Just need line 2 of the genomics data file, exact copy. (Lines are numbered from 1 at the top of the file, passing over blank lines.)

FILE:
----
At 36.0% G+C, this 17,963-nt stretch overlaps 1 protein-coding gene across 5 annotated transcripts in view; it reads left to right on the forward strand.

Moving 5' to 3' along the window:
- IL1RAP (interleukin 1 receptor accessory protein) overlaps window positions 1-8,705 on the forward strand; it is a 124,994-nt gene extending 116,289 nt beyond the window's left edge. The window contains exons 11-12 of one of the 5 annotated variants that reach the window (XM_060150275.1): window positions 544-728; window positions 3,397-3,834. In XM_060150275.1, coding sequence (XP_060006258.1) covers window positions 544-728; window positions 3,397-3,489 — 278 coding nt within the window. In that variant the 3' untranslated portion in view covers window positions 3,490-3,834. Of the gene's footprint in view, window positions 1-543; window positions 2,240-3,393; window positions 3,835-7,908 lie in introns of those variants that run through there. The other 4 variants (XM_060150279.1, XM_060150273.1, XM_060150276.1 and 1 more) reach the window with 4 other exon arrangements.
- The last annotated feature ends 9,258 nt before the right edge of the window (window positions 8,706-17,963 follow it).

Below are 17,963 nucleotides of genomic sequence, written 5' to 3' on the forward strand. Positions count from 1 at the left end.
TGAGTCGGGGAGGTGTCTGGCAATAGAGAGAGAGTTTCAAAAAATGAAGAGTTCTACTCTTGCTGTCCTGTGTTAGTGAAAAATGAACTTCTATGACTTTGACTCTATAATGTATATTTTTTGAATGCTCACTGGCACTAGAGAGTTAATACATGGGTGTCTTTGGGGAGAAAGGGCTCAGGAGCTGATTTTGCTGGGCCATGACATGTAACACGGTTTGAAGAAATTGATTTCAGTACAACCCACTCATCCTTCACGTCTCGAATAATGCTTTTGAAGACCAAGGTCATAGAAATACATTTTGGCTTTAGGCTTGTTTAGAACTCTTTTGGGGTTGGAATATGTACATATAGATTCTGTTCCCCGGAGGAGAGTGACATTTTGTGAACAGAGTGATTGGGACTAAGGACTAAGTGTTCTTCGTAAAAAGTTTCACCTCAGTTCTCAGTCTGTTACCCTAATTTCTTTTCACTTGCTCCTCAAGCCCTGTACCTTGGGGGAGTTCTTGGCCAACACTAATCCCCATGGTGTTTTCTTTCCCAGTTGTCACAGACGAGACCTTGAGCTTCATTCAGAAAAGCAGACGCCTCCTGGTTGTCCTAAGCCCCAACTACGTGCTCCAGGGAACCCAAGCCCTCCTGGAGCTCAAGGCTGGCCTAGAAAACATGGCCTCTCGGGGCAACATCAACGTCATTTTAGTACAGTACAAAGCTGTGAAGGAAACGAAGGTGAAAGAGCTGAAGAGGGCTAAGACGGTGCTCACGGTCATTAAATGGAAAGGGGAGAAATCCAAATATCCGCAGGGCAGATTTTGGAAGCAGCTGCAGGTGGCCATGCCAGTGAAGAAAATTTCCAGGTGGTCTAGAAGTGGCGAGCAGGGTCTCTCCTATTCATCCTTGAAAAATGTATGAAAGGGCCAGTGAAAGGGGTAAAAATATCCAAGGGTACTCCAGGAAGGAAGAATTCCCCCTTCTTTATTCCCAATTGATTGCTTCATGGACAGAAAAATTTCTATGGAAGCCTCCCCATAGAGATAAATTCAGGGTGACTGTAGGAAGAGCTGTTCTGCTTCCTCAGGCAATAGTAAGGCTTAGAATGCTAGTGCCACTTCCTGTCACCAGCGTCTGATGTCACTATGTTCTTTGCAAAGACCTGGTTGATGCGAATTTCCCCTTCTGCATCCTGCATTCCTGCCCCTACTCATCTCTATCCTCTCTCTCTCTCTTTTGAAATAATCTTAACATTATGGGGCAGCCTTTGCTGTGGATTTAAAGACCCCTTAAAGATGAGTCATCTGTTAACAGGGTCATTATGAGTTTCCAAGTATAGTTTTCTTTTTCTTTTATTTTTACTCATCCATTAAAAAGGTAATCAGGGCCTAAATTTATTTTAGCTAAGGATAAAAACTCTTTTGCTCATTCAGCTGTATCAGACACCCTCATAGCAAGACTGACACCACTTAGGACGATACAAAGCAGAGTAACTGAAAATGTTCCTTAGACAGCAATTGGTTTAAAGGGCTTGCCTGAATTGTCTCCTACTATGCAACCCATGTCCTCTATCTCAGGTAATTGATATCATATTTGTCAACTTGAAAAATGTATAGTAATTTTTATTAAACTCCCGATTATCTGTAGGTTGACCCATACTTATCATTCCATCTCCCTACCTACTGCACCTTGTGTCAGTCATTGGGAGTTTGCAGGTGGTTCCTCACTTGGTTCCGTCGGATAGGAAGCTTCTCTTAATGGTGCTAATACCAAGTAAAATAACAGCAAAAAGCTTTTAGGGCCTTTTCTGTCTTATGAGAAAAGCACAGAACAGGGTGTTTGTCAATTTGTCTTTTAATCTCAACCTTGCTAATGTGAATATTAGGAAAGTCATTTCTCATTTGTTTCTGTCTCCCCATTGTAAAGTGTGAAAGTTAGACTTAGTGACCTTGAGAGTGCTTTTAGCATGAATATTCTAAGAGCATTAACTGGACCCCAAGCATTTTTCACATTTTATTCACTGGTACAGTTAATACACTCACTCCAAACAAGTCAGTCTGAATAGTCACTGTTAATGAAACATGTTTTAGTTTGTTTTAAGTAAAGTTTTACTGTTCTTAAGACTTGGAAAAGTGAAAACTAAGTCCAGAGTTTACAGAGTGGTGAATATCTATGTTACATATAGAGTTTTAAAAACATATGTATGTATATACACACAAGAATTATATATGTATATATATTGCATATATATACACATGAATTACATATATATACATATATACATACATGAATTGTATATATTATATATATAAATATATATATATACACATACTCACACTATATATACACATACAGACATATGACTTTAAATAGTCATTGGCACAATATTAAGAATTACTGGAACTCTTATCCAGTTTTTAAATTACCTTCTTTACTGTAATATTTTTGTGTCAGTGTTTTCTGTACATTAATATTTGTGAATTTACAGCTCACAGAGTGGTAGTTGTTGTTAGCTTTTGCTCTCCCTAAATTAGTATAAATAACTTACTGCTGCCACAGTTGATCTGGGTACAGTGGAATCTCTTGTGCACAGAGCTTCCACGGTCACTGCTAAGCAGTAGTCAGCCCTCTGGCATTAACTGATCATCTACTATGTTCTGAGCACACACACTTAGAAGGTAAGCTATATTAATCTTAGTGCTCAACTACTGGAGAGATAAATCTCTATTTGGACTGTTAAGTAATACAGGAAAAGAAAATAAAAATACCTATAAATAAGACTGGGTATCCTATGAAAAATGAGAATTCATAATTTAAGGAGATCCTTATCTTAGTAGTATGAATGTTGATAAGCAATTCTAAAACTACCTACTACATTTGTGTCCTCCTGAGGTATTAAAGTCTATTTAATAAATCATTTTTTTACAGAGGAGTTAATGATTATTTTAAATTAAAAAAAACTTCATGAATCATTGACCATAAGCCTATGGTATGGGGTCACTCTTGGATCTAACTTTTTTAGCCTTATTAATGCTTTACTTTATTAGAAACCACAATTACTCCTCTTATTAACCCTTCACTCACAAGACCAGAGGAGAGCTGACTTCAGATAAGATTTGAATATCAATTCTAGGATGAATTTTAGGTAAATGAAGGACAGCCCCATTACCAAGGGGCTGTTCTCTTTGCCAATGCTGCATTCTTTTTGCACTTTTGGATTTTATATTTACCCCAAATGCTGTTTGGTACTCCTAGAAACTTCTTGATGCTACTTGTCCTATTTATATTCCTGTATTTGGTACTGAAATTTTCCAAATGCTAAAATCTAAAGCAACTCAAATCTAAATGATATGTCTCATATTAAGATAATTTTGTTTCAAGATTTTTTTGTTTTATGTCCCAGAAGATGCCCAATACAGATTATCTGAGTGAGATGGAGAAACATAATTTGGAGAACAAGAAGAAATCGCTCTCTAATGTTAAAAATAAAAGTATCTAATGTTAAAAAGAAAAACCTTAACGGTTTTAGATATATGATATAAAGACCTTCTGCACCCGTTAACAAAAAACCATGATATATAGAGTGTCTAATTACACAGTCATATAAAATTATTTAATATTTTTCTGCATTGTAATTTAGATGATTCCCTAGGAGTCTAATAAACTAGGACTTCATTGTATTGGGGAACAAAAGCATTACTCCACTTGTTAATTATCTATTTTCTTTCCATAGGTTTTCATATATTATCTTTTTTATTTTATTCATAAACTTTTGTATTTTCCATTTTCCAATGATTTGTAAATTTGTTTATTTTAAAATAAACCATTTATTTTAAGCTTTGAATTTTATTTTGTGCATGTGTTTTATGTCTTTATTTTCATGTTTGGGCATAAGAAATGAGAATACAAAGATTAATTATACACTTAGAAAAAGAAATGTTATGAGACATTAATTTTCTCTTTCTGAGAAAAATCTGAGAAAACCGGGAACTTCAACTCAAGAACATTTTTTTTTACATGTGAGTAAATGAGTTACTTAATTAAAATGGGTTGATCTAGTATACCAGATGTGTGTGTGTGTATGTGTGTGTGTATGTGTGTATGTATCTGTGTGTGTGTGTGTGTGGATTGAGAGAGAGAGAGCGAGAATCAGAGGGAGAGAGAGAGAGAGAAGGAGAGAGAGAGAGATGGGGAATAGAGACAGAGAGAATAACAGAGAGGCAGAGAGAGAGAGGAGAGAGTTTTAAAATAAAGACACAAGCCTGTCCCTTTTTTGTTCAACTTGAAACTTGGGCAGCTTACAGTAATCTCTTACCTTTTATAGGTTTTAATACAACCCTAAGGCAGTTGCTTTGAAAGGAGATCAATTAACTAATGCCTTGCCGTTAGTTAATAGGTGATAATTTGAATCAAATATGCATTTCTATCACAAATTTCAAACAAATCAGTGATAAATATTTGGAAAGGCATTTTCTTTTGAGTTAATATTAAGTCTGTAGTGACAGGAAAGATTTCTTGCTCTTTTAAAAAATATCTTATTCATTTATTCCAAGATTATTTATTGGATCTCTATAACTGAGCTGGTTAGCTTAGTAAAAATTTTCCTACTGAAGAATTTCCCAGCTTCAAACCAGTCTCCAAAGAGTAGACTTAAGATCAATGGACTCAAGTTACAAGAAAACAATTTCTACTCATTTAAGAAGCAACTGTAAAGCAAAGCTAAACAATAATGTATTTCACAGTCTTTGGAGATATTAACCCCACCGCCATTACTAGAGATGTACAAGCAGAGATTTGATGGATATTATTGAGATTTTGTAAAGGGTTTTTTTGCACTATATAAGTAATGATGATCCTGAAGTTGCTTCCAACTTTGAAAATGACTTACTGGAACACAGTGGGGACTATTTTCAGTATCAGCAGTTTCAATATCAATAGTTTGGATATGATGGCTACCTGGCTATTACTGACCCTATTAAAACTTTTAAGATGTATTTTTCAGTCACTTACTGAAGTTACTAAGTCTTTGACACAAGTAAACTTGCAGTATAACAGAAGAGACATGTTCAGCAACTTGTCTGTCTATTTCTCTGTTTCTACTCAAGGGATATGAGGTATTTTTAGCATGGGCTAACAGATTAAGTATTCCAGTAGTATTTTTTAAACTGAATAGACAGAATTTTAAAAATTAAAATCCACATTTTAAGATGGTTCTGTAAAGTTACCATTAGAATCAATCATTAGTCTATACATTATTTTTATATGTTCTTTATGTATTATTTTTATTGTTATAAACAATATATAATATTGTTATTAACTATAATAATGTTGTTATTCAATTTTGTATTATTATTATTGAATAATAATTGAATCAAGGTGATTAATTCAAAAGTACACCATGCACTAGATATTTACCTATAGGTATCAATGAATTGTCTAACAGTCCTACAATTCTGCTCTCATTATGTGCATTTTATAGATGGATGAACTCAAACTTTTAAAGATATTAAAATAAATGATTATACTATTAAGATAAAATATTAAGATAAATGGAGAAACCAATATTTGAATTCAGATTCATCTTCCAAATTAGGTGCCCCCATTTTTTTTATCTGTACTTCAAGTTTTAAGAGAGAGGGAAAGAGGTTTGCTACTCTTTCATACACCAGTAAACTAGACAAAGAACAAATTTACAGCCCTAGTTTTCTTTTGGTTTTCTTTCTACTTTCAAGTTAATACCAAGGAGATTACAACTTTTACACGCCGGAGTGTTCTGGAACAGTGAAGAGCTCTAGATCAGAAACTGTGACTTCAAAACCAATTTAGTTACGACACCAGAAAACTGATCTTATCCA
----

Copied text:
Moving 5' to 3' along the window: